Abstract: Nonstationarity and outlying observations are commonly encountered in financial time series. It is thus expected that models are able to accommodate these stylized facts and the techniques used are suitable to specify such models. In this paper we relax the assumption of stationarity and consider the problem of detecting smooth changes in the unconditional variance in the presence of outliers. It is found by simulation that the misspecifi cation test for constancy of the unconditional variance in GARCH models can be severely adversely affected in the presence of additive outliers. An outlier robust specifi cation procedure is also proposed to mitigate the effects of outliers for building multiplicative time-varying volatility models. The outlier robust variant of the test is shown to perform better than the conventional test in terms of size and power. An application to commodity returns illustrates the usefulness of the robust specifi cation procedure.
    Keywords: Conditional heteroskedasticity; Testing parameter constancy; Model specification; Time-varying unconditional variance; Outliers.
    JEL: C12 C32 C51 C52
    Date: 2022
  18. By: Eduardo Abi Jaber (X - École polytechnique); Camille Illand (AXA Investment Managers, Multi Asset Client Solutions, Quantitative Research - AXA); Shaun Xiaoyuan Li (UP1 - Université Paris 1 Panthéon-Sorbonne, AXA Investment Managers, Multi Asset Client Solutions, Quantitative Research - AXA)
    Abstract: The quintic Ornstein-Uhlenbeck volatility model is a stochastic volatility model where the volatility process is a polynomial function of degree five of a single Ornstein-Uhlenbeck process with fast mean reversion and large vol-of-vol. The model is able to achieve remarkable joint fits of the SPX-VIX smiles with only 6 effective parameters and an input curve that allows to match certain term structures. Even better, the model remains very simple and tractable for pricing and calibration: the VIX squared is again polynomial in the Ornstein-Uhlenbeck process, leading to efficient VIX derivative pricing by a simple integration against a Gaussian density; simulation of the volatility process is exact; and pricing SPX products can be done efficiently and accurately by standard Monte Carlo techniques with suitable antithetic and control variates.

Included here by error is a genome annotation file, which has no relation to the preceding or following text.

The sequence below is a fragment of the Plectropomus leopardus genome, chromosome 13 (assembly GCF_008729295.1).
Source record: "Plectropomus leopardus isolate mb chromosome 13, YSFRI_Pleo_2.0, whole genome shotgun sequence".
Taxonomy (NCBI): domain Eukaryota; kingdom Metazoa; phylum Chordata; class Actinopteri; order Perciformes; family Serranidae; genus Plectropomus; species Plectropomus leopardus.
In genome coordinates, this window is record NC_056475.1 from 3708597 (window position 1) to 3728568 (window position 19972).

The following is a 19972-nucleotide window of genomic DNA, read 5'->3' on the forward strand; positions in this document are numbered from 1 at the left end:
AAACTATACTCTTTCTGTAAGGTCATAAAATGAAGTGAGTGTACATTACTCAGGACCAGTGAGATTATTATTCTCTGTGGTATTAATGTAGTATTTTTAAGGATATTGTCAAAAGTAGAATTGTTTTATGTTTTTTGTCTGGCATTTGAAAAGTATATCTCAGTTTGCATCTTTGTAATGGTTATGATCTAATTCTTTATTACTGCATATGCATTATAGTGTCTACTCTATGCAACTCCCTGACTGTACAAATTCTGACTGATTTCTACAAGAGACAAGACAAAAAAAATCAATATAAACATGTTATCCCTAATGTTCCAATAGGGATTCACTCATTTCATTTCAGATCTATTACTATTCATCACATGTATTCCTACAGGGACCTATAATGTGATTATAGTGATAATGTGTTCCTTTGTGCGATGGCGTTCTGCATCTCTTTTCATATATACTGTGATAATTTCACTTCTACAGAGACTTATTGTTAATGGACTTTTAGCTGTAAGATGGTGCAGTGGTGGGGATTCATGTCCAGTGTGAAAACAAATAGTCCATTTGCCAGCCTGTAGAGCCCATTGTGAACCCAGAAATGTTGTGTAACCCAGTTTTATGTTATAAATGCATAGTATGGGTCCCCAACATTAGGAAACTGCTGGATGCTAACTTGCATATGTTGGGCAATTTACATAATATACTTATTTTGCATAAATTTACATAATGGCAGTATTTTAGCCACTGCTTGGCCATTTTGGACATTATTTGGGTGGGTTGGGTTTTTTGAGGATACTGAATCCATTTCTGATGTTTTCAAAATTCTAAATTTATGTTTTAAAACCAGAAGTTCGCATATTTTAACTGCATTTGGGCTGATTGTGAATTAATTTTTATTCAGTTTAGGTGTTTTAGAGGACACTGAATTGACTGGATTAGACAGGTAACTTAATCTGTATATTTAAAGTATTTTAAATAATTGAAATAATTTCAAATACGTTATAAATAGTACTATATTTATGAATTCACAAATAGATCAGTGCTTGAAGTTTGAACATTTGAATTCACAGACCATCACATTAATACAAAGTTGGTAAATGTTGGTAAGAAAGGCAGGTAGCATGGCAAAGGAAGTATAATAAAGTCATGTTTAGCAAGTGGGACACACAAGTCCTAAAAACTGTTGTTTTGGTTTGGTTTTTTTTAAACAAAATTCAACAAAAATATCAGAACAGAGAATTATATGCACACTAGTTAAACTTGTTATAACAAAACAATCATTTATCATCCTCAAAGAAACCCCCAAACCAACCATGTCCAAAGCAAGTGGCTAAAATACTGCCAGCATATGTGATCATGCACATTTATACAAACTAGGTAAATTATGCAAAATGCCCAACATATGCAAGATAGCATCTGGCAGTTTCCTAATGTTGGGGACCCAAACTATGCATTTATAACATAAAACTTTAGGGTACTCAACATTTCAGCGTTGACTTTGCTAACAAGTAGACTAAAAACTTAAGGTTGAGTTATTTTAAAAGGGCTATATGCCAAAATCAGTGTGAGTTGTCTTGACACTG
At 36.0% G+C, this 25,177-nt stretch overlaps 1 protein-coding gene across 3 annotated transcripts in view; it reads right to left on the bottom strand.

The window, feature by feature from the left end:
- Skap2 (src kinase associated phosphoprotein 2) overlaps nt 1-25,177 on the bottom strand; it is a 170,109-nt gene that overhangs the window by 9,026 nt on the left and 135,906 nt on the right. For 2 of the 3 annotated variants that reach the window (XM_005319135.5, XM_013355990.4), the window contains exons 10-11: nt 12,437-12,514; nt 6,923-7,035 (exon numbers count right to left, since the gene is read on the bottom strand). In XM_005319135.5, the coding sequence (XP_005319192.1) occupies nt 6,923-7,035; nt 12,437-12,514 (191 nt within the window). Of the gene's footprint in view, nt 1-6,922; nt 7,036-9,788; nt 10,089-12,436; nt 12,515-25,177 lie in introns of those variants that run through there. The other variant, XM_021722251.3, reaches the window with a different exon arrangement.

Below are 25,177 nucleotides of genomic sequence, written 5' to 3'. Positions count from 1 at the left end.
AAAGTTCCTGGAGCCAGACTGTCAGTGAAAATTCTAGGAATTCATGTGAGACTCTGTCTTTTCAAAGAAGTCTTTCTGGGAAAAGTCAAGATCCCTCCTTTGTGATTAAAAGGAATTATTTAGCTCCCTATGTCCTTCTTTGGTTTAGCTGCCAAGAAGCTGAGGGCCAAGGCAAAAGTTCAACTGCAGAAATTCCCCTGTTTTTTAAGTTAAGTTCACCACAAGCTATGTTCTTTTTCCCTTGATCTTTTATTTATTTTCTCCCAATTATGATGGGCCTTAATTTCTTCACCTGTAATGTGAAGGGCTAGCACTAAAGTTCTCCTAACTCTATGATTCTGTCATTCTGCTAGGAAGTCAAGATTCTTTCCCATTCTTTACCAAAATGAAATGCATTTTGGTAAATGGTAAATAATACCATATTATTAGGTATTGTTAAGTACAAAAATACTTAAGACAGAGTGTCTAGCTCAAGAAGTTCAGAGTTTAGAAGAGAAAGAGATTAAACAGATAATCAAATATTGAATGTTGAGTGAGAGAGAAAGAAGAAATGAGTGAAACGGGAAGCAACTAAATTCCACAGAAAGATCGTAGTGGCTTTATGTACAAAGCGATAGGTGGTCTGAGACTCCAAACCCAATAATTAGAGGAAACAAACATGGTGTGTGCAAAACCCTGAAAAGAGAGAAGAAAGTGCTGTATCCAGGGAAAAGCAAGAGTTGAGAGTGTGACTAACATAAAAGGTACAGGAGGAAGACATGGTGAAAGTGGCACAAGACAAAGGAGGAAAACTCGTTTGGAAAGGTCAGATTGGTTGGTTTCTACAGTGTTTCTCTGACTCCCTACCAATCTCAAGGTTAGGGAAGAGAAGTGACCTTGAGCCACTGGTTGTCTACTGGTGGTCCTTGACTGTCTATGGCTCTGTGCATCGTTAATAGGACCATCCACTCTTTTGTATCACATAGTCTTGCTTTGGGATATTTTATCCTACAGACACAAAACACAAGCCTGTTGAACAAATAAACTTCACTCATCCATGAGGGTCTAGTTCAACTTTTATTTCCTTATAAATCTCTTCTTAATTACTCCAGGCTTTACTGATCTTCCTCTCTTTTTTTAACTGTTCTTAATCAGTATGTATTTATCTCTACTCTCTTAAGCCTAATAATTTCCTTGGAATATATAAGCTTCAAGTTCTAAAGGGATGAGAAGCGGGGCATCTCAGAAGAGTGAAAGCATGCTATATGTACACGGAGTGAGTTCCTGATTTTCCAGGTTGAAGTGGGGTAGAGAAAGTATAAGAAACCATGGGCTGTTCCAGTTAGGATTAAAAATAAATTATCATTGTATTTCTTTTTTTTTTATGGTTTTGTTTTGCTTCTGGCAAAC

Keywords: SPX and VIX modeling, Stochastic volatility, Pricing, Calibration
    Date: 2022–12–21
  19. By: Moawia Alghalith
    Abstract: We discuss and analyze some recent literature that introduced pioneering methods in econophysics. In doing so, we review recent methods of estimating the volatility, volatility of volatility, and probability densities. These methods will have useful applications in econophysics and finance.
    Date: 2022–11
  20. By: Dan Zhang (CUP - China University of Petroleum Beijing, IFPEN - IFP Energies nouvelles - IFPEN - IFP Energies nouvelles, IFP School); Arash Farnoosh (IFPEN - IFP Energies nouvelles - IFPEN - IFP Energies nouvelles, IFP School); Zhengwei Ma (CUP - China University of Petroleum Beijing)